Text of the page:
Tuesday, April 28, 2015

Google Takeout: How to Backup Your Google Stuff via Google Takeout

Do you like takeout?  Or as the Brits say "take-away?" Well, if you use Google services like Gmail, Google Docs, Hangouts, etc., Google has a semi-secret service called "Google Takeout." It will back up your data, and you can download it as a ZIP file.
How to Use Google Takeout

Very useful and nifty if you 

a) get locked out of your Google account or hacked
b) Google goes crazy and does even more nefarious things than usual with your so-called "private" data (privacy... how quaint).
c) you want Microsoft-formats of your stuff.

If you depend - as I do - on Google services, Takeout is a fabulous thing to know about.  (They don't do a great job promoting it, of course).

Using Takeout to Backup your Google Files



  • Log in to your Google account (just go to http://www.google.com/) and make sure you see your name / picture in the top right - or click on the blue LOGIN button on the top right.
  • Go to Google Takeout by clicking on https://www.google.com/settings/takeout
  • Follow the instructions to select everything, or just certain things to "backup."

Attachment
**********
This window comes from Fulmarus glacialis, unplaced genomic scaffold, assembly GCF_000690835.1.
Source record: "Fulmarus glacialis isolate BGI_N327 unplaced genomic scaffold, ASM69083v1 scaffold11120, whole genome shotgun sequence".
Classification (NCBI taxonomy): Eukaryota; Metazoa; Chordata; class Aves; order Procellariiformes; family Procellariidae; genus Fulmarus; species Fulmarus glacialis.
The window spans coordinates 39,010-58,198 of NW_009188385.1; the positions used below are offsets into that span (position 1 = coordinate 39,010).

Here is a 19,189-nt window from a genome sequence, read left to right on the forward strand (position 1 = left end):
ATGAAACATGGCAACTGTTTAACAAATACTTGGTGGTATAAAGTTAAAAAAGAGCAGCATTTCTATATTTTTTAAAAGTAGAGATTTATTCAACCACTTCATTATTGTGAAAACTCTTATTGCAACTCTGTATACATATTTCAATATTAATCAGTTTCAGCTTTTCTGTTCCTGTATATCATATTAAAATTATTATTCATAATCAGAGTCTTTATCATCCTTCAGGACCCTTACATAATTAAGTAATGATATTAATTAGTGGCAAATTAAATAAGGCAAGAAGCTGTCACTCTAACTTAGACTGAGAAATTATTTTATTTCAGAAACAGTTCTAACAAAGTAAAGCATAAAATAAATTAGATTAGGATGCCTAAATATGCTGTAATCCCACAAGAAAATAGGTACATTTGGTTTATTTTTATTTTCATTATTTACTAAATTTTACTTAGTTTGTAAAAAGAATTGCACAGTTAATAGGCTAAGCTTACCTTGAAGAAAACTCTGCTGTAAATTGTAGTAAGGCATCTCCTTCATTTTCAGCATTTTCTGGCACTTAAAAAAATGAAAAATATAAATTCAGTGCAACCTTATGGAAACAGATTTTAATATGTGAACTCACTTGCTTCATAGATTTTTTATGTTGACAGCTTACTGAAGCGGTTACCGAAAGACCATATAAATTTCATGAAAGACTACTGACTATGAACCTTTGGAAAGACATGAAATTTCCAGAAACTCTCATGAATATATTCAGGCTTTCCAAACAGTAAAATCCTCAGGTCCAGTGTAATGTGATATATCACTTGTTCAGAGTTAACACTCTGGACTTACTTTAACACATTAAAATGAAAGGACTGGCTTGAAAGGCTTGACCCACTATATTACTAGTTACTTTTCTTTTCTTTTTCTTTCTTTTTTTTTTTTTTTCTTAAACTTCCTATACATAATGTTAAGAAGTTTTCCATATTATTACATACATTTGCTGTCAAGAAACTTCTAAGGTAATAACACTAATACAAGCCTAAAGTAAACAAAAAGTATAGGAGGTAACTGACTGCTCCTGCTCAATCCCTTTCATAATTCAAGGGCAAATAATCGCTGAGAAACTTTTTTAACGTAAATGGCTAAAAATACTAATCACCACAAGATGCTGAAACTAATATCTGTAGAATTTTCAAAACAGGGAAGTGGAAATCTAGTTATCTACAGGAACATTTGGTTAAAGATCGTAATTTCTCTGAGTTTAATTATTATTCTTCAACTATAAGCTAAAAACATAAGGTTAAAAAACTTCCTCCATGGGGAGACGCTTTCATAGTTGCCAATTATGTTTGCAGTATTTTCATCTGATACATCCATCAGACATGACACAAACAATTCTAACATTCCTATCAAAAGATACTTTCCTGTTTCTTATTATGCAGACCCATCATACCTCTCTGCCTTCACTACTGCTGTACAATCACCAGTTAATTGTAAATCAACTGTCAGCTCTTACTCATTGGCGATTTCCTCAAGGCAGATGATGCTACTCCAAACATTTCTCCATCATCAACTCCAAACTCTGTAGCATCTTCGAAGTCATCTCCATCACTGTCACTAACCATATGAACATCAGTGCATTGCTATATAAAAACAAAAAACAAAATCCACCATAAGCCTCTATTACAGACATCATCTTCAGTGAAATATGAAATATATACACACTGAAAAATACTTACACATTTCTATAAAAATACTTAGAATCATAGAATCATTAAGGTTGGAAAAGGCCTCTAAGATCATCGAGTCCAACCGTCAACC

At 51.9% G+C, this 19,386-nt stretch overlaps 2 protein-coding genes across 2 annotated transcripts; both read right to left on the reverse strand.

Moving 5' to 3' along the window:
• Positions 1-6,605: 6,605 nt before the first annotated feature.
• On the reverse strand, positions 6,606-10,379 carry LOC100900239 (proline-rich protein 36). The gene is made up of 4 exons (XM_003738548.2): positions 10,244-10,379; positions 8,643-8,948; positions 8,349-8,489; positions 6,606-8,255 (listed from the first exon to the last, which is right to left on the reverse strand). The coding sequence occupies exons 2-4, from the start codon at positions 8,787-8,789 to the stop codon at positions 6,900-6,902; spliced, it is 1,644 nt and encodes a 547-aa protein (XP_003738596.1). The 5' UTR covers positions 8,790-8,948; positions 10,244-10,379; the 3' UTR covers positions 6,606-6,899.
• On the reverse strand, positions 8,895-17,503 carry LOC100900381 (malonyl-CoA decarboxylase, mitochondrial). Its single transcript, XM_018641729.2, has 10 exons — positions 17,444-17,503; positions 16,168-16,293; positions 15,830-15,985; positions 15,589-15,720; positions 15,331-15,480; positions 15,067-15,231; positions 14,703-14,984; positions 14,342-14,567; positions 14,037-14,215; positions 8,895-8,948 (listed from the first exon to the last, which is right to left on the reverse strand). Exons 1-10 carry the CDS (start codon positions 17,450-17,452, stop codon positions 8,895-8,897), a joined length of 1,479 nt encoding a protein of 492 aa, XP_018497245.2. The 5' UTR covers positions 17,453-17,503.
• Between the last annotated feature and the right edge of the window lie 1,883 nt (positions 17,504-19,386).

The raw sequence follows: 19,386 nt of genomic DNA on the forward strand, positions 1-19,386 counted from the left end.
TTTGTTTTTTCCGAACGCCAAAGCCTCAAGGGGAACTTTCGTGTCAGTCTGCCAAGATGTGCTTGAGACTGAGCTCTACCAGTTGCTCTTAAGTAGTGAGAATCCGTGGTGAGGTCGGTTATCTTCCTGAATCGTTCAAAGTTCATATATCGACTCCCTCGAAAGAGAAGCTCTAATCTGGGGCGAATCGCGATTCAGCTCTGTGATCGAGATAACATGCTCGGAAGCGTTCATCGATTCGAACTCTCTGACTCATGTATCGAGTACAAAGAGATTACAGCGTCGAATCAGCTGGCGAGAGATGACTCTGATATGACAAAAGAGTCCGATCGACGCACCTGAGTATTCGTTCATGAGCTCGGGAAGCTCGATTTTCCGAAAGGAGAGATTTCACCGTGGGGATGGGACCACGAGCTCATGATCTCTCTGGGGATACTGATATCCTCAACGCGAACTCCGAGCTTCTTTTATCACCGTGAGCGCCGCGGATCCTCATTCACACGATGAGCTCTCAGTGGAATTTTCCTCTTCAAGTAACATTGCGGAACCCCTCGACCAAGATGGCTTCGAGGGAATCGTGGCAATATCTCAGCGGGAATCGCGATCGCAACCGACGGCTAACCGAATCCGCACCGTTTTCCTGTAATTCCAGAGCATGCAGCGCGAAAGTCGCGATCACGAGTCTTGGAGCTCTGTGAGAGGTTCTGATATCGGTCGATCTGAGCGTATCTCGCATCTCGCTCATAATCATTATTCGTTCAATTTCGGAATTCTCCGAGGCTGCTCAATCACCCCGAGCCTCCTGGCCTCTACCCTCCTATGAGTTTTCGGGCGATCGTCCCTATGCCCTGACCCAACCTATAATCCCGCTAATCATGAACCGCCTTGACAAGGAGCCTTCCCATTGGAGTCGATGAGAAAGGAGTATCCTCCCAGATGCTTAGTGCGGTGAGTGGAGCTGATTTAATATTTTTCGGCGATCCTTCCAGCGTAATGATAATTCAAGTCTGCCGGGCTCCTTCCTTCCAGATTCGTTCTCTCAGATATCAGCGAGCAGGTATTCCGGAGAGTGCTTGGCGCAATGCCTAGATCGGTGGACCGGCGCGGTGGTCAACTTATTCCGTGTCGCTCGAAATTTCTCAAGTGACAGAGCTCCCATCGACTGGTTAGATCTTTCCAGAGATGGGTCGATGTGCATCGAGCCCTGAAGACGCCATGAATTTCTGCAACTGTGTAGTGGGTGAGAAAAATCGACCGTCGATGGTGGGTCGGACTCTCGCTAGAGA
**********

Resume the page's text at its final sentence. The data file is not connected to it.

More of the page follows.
Google will then email you the archive as a ZIP file, and presto - you're backed up in case of a total meltdown of the worldwide Internet.

Monday, April 20, 2015

It's Mobilegeddan. It's the MOpocalypse. Be Afraid. Be Very Afraid!

Well Google is doing "something new," or rather unprecedented: threatening a major algorithm update - IN ADVANCE.  Giving everyone "plenty of warning," and spreading Fear, Uncertainty and Doubt (FUD) among all Internet marketers.

Tomorrow - April 21, 2015 - is the day known as "mobilegeddon" or the "Mopocalpyse," the former term beating out the latter.

Google's Mobilegeddan!
Basically, Google is threatening that if your website is not mobile-friendly, be prepared to drop in the SERPS (search engine results page) rankings like an Motorola Razr outside of an Apple Store when the iPhone 7 comes out.

So - 


  1. Is your website "mobile friendly?"  Check it by Googling it on a mobile phone, or going to Google's mobile check site, here
  2. Do you get a lot, or a little, traffic from mobile visitors?  Is so, be afraid - very afraid.  If not, not so much.

The Big Question: One Algorithm or Two?


Now, it's not completely clear if Google will have one algorithm for BOTH desktop AND mobile, or two separate algorithms (meaning, you could rank WELL for the desktop and poorly for the phone) - 

  1. One algorithm for the desktop, and a separate for the phone (Scenario #1).